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Why ‘Seinfeld’ Still Holds Up

Why ‘Seinfeld’ Still Holds Up
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This article is part of our One Perfect Binge bracket project. Follow along with here for updates and on Twitter, keep tabs via #OnePerfectBinge.


Binge Stats Seinfeld“I think I can sum up the show for you with one word: Nothing.”

At its core, that’s Seinfeld. It’s nothing. It’s about the regular and hilarious frustrations of being a person in the world. And it’s best watched in rapid succession, especially when repeated as necessary.

There are untold numbers of qualifiers for what can make something binge-able, but a requirement should be a degree of comfort. Comfort can manifest in various ways, but in the case of Seinfeld, it’s found in the way the show strikes a balance between familiarity and innovation.

Let’s address the first of those traits: familiarity. What made Seinfeld a beloved classic, what makes it prime for endless rewatches, and what makes us crave more of it is that we know the world of the show as our own. Seinfeld was created by Larry David and Jerry Seinfeld and stars the latter as a fictional version of himself. The cast is rounded out by Jason Alexander as Jerry’s best friend, George, Julia Louis-Dreyfus as Elaine, Jerry’s former girlfriend, and Michael Richards as Jerry’s hipster doofus neighbor, Kramer.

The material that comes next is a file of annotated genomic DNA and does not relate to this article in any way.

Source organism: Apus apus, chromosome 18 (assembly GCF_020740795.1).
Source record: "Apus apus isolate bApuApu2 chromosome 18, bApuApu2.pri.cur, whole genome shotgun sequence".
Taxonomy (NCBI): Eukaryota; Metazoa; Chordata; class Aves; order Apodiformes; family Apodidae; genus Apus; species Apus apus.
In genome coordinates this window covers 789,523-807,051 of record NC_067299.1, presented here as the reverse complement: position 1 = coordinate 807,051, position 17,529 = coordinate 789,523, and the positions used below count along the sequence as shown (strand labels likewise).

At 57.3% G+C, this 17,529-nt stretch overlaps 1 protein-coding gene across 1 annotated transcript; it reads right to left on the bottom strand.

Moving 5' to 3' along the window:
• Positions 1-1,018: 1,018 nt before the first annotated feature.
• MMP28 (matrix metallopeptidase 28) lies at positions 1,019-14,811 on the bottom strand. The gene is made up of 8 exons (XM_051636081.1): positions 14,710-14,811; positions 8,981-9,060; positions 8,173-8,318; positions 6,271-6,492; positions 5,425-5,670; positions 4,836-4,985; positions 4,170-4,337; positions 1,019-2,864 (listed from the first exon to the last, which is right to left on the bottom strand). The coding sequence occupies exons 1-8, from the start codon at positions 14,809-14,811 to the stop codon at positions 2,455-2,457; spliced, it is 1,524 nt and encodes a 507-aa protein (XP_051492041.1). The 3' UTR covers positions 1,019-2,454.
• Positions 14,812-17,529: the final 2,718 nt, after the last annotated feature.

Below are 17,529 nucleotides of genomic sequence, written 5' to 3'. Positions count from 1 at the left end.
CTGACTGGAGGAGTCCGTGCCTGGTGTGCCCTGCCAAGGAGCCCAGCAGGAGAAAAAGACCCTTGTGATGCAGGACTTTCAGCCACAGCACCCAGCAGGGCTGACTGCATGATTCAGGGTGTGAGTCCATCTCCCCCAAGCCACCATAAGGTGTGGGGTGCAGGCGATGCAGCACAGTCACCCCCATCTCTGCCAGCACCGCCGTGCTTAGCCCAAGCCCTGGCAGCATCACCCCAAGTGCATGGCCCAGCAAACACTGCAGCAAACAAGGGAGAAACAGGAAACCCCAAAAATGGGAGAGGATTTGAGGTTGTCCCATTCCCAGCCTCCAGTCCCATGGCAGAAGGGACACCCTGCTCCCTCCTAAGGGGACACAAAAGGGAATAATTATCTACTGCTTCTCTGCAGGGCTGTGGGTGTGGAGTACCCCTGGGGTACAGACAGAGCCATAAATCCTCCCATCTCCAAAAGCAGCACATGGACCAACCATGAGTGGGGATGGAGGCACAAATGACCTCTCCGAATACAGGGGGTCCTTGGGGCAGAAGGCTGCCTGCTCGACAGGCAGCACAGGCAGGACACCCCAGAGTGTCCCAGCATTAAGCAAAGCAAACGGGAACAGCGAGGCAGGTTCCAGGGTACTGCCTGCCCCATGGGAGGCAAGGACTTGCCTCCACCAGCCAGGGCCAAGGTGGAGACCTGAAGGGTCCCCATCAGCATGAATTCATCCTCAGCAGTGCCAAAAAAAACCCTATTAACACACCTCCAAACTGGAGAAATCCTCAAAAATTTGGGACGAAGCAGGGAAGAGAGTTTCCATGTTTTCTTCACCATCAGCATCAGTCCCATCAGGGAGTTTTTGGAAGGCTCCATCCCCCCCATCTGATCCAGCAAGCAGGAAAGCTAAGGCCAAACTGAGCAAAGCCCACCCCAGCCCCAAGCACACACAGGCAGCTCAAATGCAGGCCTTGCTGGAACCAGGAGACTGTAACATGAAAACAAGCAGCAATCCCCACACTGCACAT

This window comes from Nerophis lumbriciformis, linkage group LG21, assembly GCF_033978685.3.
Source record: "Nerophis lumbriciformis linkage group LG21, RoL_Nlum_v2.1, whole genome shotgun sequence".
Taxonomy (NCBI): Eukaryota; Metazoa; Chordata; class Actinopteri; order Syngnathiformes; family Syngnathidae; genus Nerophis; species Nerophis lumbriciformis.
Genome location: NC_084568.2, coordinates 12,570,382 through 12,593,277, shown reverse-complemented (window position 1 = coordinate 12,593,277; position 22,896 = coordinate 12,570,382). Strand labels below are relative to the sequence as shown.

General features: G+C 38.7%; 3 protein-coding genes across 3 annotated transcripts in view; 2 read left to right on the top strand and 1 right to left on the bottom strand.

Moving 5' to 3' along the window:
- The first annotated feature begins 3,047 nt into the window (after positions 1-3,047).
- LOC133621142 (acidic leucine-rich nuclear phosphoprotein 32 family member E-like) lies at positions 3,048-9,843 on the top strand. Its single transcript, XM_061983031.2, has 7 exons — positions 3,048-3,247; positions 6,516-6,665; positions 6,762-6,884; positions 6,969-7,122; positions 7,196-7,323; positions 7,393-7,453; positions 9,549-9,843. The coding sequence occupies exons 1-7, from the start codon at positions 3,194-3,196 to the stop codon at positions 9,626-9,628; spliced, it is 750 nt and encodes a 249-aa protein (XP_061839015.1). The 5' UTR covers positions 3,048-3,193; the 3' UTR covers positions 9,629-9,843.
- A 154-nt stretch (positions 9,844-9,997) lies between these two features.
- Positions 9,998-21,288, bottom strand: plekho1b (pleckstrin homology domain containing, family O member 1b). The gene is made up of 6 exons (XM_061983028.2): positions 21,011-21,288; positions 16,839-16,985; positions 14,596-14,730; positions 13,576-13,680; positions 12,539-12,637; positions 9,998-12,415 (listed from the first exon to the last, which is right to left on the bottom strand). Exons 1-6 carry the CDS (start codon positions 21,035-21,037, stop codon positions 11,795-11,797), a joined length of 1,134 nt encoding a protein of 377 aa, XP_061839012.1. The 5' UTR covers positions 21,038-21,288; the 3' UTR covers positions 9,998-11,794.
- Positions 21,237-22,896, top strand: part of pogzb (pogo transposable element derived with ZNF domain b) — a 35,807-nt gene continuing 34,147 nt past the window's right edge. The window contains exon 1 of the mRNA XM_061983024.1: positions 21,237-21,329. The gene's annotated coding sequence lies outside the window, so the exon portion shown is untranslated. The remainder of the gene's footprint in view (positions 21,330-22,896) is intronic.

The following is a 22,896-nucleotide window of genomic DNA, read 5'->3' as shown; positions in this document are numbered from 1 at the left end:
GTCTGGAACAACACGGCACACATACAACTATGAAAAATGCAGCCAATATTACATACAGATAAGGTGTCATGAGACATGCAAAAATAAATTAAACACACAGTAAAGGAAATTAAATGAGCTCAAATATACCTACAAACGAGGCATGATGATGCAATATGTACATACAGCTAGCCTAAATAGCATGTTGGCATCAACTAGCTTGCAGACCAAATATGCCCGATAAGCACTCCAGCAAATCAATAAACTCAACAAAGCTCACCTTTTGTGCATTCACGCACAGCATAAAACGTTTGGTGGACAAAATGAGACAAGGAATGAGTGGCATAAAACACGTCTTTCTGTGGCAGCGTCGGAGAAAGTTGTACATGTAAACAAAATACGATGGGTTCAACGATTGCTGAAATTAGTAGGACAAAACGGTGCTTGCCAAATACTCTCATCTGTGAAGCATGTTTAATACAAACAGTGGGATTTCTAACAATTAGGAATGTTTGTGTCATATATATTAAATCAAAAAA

The characters are all idiosyncratic in their own way, but their peculiarities are born from human experiences and frustrations that are all too relatable. By bringing seemingly minor occurrences — waiting in line, getting lost in a parking garage, having difficulty deciding where to eat — to the forefront of TV, episode after episode, the show validated these experiences as not being merely inconsequential daily chores in life. Watching the characters on Seinfeld contend with “nothing” storylines supports our own desire to believe that there is something interesting and comical to be found in what is mundane. Though originally aired between 1989 and 1998, when a show being “binge-able” was unheard of, the show is ideal for this method of consumption because its stories are all about finding comedy in the ordinary routine of life.

The characters easily succumb to hedonistic impulses and they are all beyond selfish and lazy, often operating with no regard for anyone else. And, sure, I suppose shows with “good” people are fun to root for, but doesn’t that become tiring and stale? Isn’t it all a bit exhausting watching people be nice to each other over and over again? Doesn’t it start to feel cloying after a while? Is it not much more addictive to watch hilariously self-serving characters get their comeuppance, or — sometimes better yet! — get away with it all? These characters represent and validate the taboos we often wish we could break.

While all of them are prone to this, George Costanza must be singled out here. He is the character that I believe we all see ourselves in as much as we don’t want to. He has public outbursts and calls out conventions, while still being bound to exist in a world with bizarre social rules that we all abide for some reason. When he cheats on book clubs, tries to make money off plane ticket loopholes, and laments the hullabaloo that goes into getting wine for a party, he is us, at our most base and at our most human.